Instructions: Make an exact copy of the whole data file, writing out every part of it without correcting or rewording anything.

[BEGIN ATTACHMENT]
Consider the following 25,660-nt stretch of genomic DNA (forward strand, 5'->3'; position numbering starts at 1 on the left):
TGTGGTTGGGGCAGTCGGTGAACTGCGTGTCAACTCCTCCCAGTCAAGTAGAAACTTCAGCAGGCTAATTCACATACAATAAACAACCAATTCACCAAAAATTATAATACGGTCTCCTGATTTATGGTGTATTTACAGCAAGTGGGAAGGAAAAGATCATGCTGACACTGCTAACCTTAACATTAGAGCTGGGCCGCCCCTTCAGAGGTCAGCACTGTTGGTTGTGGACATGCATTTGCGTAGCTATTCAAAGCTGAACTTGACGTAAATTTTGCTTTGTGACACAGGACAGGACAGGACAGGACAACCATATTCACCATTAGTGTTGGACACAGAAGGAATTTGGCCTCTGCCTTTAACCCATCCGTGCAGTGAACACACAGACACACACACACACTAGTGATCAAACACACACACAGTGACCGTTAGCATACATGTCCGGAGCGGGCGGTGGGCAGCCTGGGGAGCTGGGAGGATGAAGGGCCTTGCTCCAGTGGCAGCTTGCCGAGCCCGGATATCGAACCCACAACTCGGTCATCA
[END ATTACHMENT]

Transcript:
Consider the following 25,660-nt stretch of genomic DNA (forward strand, 5'->3'; position numbering starts at 1 on the left):
TGTGGTTGGGGCAGTCGGTGAACTGCGTGTCAACTCCTCCCAGTCAAGTAGAAACTTCAGCAGGCTAATTCACATACAATAAACAACCAATTCACCAAAAATTATAATACGGTCTCCTGATTTATGGTGTATTTACAGCAAGTGGGAAGGAAAAGATCATGCTGACACTGCTAACCTTAACATTAGAGCTGGGCCGCCCCTTCAGAGGTCAGCACTGTTGGTTGTGGACATGCATTTGCGTAGCTATTCAAAGCTGAACTTGACGTAAATTTTGCTTTGTGACACAGGACAGGACAGGACAGGACAACCATATTCACCATTAGTGTTGGACACAGAAGGAATTTGGCCTCTGCCTTTAACCCATCCGTGCAGTGAACACACAGACACACACACACACTAGTGATCAAACACACACACAGTGACCGTTAGCATACATGTCCGGAGCGGGCGGTGGGCAGCCTGGGGAGCTGGGAGGATGAAGGGCCTTGCTCCAGTGGCAGCTTGCCGAGCCCGGATATCGAACCCACAACTCGGTCATCA